Every now and then I find myself tuning
tcp_retries2 on our systems, and - since it’s not a frequent tuning - I always forget something about it. This post is a brief summary of how it works for myself in the future, and maybe for some of you too.
The TCP protocol is a connection-oriented stateful network protocol. For each packet sent, the TCP stack consider it successfully delivered once it gets an
ACK back for that specific packet.
TCP retransmits an unacknowledged packet up to
tcp_retries2 sysctl setting times (defaults to
15) using an exponential backoff timeout for which each retransmission timeout is between
TCP_RTO_MIN (200 ms) and
TCP_RTO_MAX (120 seconds). Once the 15th retry expires (by default), the TCP stack will notify the layers above (ie. app) of a broken connection.
The value of
TCP_RTO_MAX is hardcoded in the Linux kernel and defined by the following constants:
#define TCP_RTO_MAX ((unsigned)(120*HZ)) #define TCP_RTO_MIN ((unsigned)(HZ/5))
Linux 2.6+ uses HZ of 1000ms, so
TCP_RTO_MIN is ~200 ms and
TCP_RTO_MAX is ~120 seconds. Given a default value of
tcp_retries set to
15, it means that it takes 924.6 seconds before a broken network link is notified to the upper layer (ie. application), since the connection is detected as broken when the last (15th) retry expires.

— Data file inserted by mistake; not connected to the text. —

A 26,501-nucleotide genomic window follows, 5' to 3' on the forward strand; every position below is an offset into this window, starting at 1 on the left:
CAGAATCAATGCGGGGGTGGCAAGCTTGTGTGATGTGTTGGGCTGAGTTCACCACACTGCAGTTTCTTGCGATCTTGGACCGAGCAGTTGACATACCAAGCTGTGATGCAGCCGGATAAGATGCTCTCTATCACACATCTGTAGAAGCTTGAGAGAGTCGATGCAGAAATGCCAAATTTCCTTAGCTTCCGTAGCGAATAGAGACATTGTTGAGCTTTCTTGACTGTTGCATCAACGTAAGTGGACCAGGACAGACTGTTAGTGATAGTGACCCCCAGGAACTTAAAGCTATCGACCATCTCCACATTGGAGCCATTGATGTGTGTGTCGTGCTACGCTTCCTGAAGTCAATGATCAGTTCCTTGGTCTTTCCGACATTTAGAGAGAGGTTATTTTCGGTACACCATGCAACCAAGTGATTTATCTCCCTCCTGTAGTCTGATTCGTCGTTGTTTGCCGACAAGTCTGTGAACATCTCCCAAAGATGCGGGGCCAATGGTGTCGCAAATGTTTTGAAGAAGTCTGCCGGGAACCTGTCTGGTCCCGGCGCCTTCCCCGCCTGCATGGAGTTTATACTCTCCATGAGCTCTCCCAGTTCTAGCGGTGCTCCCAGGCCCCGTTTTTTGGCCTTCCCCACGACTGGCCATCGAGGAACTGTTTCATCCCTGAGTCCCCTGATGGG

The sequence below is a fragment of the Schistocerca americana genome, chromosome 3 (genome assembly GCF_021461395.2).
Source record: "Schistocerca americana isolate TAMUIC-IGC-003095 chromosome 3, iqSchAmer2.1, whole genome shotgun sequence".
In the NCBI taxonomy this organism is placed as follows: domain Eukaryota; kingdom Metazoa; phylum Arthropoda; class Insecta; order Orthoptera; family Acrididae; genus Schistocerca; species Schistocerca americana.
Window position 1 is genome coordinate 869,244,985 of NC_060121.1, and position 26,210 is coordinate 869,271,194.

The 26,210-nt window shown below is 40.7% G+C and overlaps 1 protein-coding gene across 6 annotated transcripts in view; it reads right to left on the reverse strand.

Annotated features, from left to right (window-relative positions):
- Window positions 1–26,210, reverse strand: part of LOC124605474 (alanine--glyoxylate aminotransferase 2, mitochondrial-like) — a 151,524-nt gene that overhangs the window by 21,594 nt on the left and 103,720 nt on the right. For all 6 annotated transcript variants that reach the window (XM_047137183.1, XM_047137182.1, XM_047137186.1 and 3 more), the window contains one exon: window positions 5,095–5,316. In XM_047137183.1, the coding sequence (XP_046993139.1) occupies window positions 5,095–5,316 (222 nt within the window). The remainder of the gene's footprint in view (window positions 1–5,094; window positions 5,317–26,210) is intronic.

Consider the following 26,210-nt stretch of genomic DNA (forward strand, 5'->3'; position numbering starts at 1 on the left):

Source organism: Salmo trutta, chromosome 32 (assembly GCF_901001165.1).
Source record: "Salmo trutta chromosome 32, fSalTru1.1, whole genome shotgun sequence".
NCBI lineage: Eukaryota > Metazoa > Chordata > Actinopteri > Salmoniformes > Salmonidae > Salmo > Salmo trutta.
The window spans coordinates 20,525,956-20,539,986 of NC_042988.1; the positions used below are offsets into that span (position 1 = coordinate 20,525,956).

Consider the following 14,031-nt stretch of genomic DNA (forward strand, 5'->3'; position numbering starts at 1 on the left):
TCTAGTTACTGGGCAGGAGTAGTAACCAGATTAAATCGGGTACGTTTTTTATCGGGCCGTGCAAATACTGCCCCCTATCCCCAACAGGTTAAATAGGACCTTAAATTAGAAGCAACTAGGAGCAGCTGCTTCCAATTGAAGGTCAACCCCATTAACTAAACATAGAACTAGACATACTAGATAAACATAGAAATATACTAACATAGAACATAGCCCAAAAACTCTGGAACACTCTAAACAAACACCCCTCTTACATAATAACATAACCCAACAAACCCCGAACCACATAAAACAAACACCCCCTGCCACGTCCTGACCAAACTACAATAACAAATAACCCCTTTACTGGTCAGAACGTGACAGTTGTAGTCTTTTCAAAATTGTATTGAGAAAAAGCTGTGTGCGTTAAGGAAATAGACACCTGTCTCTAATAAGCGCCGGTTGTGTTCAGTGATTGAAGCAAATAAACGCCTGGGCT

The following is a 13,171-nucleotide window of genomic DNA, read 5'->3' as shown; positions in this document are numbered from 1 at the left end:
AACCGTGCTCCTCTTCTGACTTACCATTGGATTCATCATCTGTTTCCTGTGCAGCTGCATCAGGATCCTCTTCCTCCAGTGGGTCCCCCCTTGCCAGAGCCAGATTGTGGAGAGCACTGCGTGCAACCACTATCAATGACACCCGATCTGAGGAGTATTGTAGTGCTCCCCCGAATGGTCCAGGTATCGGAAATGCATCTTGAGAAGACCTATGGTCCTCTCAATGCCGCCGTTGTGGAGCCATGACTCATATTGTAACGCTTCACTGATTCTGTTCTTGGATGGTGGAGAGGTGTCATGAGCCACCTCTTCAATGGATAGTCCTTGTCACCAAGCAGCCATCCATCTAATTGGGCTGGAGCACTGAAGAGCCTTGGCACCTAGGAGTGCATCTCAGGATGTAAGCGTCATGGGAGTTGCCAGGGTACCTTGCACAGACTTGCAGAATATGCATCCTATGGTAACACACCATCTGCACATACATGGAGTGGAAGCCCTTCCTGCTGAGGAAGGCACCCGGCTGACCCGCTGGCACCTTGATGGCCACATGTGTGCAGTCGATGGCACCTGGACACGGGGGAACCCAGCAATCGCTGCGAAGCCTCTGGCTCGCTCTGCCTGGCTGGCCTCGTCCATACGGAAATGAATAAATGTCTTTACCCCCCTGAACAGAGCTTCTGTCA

tcp_retries2 sysctl can be tuned via
/proc/sys/net/ipv4/tcp_retries2 or the sysctl
From the Linux kernel doc
tcp_retries2 - INTEGER This value influences the timeout of an alive TCP connection, when RTO retransmissions remain unacknowledged. Given a value of N, a hypothetical TCP connection following exponential backoff with an initial RTO of TCP_RTO_MIN would retransmit N times before killing the connection at the (N+1)th RTO. The default value of 15 yields a hypothetical timeout of 924.6 seconds and is a lower bound for the effective timeout. TCP will effectively time out at the first RTO which exceeds the hypothetical timeout. RFC 1122 recommends at least 100 seconds for the timeout, which corresponds to a value of at least 8.